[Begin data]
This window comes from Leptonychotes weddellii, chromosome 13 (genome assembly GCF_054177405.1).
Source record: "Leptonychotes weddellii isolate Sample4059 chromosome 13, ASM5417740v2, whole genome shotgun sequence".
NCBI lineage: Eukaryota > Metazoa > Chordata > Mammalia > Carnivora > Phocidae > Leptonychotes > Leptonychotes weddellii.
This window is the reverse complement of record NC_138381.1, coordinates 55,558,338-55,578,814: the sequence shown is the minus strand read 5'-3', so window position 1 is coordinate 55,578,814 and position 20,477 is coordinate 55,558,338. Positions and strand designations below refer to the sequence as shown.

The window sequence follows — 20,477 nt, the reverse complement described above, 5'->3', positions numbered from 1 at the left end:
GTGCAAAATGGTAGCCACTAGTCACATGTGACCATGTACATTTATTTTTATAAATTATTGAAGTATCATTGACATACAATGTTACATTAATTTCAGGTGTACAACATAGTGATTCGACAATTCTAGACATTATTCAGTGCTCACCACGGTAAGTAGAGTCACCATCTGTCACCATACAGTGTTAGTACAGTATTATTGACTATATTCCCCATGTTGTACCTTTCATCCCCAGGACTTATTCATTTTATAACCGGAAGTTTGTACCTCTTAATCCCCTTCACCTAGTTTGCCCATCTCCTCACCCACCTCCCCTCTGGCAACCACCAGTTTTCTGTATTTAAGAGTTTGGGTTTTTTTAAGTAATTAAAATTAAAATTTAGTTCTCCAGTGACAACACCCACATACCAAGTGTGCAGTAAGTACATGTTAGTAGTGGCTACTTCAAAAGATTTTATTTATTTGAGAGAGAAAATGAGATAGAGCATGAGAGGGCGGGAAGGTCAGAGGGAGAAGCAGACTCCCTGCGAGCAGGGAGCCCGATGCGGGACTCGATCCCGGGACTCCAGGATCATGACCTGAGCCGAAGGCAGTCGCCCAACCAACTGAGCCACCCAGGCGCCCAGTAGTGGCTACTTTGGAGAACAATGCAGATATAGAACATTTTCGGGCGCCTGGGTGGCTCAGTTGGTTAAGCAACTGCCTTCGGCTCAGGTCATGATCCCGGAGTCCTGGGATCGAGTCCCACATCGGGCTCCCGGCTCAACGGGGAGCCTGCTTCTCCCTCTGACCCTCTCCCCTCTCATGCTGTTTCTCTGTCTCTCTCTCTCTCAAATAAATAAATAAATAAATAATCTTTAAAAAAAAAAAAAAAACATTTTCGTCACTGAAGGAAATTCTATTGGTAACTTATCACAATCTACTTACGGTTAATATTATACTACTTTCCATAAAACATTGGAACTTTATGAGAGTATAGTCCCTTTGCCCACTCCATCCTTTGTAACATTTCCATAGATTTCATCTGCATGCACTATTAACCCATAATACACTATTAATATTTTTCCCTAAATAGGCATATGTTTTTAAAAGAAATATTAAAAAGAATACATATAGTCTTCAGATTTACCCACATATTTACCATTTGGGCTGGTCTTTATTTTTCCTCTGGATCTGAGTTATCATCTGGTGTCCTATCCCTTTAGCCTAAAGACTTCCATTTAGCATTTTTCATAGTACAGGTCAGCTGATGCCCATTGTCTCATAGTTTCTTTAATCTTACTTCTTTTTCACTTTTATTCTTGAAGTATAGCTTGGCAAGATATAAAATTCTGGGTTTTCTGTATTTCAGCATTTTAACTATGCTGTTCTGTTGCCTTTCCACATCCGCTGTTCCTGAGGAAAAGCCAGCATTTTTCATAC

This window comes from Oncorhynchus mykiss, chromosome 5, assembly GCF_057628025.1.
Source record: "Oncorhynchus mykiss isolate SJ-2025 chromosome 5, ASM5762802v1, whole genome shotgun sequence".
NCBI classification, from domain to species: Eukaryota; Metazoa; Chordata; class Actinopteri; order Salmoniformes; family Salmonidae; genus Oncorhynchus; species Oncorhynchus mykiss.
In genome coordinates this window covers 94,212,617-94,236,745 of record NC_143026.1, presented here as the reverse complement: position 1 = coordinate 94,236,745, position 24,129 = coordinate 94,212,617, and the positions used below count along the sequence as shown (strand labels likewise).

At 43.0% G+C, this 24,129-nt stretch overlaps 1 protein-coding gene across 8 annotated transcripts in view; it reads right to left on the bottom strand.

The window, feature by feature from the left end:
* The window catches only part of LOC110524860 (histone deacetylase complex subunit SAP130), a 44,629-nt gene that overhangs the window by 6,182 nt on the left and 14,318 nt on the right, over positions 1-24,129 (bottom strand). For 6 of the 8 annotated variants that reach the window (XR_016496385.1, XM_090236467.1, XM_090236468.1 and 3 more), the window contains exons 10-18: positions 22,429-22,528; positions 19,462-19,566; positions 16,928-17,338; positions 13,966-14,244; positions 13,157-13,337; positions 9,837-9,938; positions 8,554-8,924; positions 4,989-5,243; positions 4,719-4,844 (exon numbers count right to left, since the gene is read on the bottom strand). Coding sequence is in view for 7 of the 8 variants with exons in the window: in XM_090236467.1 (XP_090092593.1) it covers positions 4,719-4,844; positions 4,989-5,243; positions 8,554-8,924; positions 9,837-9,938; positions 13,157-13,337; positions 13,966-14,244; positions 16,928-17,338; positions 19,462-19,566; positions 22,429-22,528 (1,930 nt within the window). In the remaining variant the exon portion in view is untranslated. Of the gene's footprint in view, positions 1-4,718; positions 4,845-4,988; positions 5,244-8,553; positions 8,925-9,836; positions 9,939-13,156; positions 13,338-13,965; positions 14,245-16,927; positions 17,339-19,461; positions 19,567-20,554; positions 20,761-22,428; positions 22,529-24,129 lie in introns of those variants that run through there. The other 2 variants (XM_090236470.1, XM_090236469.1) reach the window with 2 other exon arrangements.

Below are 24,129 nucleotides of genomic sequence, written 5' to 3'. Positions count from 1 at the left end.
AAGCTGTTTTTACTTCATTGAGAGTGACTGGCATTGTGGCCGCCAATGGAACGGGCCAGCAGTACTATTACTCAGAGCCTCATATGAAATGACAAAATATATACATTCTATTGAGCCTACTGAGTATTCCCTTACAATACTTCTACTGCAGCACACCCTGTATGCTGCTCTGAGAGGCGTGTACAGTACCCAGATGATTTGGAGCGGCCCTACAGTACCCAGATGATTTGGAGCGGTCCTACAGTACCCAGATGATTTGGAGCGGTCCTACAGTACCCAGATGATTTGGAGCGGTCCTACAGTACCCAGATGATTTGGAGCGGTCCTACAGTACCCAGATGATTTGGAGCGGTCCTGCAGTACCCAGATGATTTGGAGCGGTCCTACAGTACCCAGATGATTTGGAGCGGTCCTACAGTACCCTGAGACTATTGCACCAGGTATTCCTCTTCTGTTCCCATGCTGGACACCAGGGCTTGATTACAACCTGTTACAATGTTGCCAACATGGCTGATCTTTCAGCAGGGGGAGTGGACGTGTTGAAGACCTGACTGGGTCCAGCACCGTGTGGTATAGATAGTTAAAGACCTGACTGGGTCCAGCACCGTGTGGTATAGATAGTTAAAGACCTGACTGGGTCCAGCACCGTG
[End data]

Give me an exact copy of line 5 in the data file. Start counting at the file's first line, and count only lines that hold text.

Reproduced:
The window sequence follows — 20,477 nt, the reverse complement described above, 5'->3', positions numbered from 1 at the left end: